And then when I did get in the hospital for my reconstruction surgery, I was in the ICU for a week and my husband could come see me. Oh. So I was there by myself and I with COVID I couldn’t have any visitors. So that was really difficult.
[00:08:00] Adam Walker: Yeah I can only imagine how difficult that must have been. So. I love that a huge part of your story is speaking up and advocating for yourself when you know, something is wrong. Specifically related even to, to when you’ve been dismissed. And so I’m just curious from your perspective, like what are some tangible ways that women can advocate for themselves when they aren’t getting the answers that they need?
[00:08:26] Laurie Potz: Right. Well, and they need to be paying attention to their own bodies and know their own bodies because you know, when something’s wrong and if the doctor isn’t listening to you, sometimes you need to find another doctor and tell your story again. And sometimes you need to do that again, find another doctor, you know, keep looking until you find somebody who will listen and work with you and do the exam, do the exams and do the tests until answers you need.
[00:08:55] Adam Walker: One part of your story that struck me was that you, you knew you needed a biopsy, you know, you could just, you know, however you wanna describe, you could feel that you needed a biopsy and you asked your doctor for a biopsy and your doctor was like, oh, you don’t need a biopsy. And, that’s the hurdle that I think is so hard for people to overcome is being able to take the initiative in that moment to push back and say, no.
I do need this biopsy and we’re going to do this biopsy now. Like, I mean any advice on that? Like how do you get that strength to give that extra push?
[00:09:28] Laurie Potz: Right. Right. I just kinda listened to that inner voice inside me. And I was like, no, I’m not taking no for an answer on this one. Just because between January and July, we’re so stressful because it’s like, I knew something was wrong.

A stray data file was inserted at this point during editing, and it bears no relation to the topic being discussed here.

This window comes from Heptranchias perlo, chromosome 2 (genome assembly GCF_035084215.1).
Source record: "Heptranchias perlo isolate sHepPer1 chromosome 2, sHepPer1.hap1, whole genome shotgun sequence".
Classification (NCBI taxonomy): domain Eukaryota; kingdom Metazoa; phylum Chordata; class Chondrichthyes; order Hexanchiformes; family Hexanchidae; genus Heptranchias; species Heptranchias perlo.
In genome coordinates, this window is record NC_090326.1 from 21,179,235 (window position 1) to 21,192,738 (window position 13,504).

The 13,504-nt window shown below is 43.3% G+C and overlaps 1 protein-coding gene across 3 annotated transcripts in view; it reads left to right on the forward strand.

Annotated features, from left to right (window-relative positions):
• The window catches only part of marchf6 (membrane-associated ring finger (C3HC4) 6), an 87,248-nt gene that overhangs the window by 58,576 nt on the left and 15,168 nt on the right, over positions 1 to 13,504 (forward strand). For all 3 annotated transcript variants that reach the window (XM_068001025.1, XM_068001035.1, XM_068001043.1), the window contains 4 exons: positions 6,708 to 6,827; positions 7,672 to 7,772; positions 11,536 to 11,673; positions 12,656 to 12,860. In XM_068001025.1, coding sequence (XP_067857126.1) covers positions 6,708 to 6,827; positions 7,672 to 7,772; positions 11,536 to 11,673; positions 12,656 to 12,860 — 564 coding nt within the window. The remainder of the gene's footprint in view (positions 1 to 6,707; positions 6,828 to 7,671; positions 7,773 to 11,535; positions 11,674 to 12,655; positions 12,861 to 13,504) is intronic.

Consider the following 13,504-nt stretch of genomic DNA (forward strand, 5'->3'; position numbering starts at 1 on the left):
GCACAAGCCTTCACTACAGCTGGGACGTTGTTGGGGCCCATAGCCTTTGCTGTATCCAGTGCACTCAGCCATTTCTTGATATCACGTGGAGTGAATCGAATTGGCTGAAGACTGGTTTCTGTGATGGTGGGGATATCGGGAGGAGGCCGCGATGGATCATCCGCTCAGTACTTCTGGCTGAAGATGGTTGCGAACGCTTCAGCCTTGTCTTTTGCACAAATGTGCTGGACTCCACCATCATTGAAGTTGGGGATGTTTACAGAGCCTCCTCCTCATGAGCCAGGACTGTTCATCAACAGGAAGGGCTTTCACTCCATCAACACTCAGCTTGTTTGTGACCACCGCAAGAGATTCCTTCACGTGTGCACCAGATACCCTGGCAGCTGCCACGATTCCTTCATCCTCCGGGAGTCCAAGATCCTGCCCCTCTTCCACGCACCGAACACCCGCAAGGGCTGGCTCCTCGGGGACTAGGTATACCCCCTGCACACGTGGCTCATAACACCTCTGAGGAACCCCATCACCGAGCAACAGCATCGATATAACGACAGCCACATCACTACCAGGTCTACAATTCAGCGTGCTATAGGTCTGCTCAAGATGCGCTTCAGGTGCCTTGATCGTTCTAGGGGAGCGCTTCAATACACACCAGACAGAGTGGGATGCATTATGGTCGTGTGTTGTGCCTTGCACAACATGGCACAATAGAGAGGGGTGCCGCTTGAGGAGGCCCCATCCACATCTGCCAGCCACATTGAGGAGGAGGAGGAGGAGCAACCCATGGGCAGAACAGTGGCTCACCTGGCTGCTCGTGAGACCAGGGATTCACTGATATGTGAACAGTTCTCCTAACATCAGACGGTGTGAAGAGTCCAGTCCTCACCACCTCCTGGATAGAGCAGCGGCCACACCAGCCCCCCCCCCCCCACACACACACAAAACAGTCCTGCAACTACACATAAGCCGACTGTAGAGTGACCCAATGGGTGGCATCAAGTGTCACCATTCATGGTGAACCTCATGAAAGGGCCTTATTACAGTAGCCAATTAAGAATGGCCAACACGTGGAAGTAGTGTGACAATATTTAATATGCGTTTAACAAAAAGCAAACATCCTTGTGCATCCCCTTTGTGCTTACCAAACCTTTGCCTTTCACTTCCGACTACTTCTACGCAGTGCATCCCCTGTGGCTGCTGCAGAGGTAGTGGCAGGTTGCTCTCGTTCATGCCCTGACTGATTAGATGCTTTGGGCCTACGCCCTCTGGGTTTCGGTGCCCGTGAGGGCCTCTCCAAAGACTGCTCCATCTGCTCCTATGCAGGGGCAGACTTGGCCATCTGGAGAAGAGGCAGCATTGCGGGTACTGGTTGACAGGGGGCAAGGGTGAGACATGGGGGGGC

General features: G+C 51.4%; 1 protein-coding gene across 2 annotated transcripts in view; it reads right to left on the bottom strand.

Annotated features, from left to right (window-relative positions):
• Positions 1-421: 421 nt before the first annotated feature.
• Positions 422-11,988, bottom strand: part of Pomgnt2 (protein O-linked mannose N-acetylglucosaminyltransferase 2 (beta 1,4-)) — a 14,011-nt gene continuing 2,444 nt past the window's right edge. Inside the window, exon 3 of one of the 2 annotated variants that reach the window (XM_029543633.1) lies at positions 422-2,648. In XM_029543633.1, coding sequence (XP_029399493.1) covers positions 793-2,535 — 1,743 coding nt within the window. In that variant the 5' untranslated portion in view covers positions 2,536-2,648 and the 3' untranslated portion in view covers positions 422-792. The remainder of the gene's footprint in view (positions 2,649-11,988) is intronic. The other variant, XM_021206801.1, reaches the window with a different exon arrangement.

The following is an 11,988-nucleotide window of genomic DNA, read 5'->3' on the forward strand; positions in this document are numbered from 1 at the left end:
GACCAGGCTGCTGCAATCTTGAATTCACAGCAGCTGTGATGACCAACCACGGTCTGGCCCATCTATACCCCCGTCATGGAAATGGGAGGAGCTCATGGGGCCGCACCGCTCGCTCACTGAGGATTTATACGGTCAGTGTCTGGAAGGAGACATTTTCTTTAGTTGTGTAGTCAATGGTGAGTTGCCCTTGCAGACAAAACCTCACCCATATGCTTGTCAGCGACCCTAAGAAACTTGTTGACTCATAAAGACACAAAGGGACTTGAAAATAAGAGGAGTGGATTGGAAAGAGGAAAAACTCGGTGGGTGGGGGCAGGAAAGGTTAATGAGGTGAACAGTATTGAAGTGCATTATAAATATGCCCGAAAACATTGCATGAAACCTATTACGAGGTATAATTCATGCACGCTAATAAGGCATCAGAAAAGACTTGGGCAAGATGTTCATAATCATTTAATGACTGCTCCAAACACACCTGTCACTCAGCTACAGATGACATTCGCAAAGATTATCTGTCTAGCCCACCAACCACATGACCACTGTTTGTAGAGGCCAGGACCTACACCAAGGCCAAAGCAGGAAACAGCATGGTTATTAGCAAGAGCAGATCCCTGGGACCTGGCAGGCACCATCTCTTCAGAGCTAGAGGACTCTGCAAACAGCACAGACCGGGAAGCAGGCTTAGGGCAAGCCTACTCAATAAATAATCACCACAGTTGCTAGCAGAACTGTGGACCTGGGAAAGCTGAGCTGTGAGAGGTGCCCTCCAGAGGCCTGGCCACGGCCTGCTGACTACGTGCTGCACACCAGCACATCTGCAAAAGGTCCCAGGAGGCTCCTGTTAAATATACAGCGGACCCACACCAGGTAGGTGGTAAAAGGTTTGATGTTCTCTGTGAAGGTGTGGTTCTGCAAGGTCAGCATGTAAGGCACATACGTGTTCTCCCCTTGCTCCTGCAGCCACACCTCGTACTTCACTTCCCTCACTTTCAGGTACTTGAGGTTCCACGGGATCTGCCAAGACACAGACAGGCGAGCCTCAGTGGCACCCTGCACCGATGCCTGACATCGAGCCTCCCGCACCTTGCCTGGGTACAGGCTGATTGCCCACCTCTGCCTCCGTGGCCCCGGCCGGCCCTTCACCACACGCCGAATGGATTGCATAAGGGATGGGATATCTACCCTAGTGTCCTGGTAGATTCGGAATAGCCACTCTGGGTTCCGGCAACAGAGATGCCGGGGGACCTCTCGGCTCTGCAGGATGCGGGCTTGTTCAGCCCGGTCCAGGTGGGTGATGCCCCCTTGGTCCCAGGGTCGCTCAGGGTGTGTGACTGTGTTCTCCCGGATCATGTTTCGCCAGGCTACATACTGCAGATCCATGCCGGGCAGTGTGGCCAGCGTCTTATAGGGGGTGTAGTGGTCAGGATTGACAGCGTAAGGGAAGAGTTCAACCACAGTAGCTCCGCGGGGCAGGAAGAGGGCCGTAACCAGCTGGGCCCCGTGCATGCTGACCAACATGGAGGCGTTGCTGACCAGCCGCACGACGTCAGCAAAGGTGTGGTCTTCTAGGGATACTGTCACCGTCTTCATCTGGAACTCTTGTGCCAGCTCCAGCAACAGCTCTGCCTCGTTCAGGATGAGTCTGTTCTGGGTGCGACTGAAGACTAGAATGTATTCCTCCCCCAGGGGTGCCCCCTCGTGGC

I knew we were close to figuring it. And I wasn’t going through another six months waiting and wondering what that monster was in the closet. It’s like, no, we need to get in there. We need to figure it out. And once we figure it out, then we can move on.
[00:09:59] Adam Walker: Yeah, that’s great. That’s great. I mean, you just gotta know, like it, it is, it’s your right.
It’s your responsibility to yourself. To push, even if it doesn’t feel comfortable. So, so talk to us a little bit about being an ambassador for Komen. I understand that you have that role. What is that role and why are you so passionate about it?
[00:10:18] Laurie Potz: Oh, I love it. I love it. I’ve been doing it since January.
And it’s just amazing. I’m sure my representatives and my senators are getting sick of me because I am emailing them almost every single day. I love it day trying to get the laws changed. Anytime Komen sends me something it’s like I’m emailing them and letting them know. We have meetings set up the Capitol hill meetings this year, and I got to tell my story.
Over and over that day, just kinda letting them know the importance and the things that need to be changed with the laws and the insurance coverage and patient rights. And it’s a very powerful feeling. It makes you feel empowered by being able to share your story and say, we need to change this. This isn’t the way it should be.
[00:11:07] Adam Walker: I love that. And I love that. You’re that you’re so excited about. I mean, so not only do you advocate for yourself, but you you advocate for others as a, the best. That’s fantastic. So I’m curious then how has the breast cancer experience, how has your breast cancer experience changed your outlook on life? What are some ways that things have changed for you and your perspective has changed?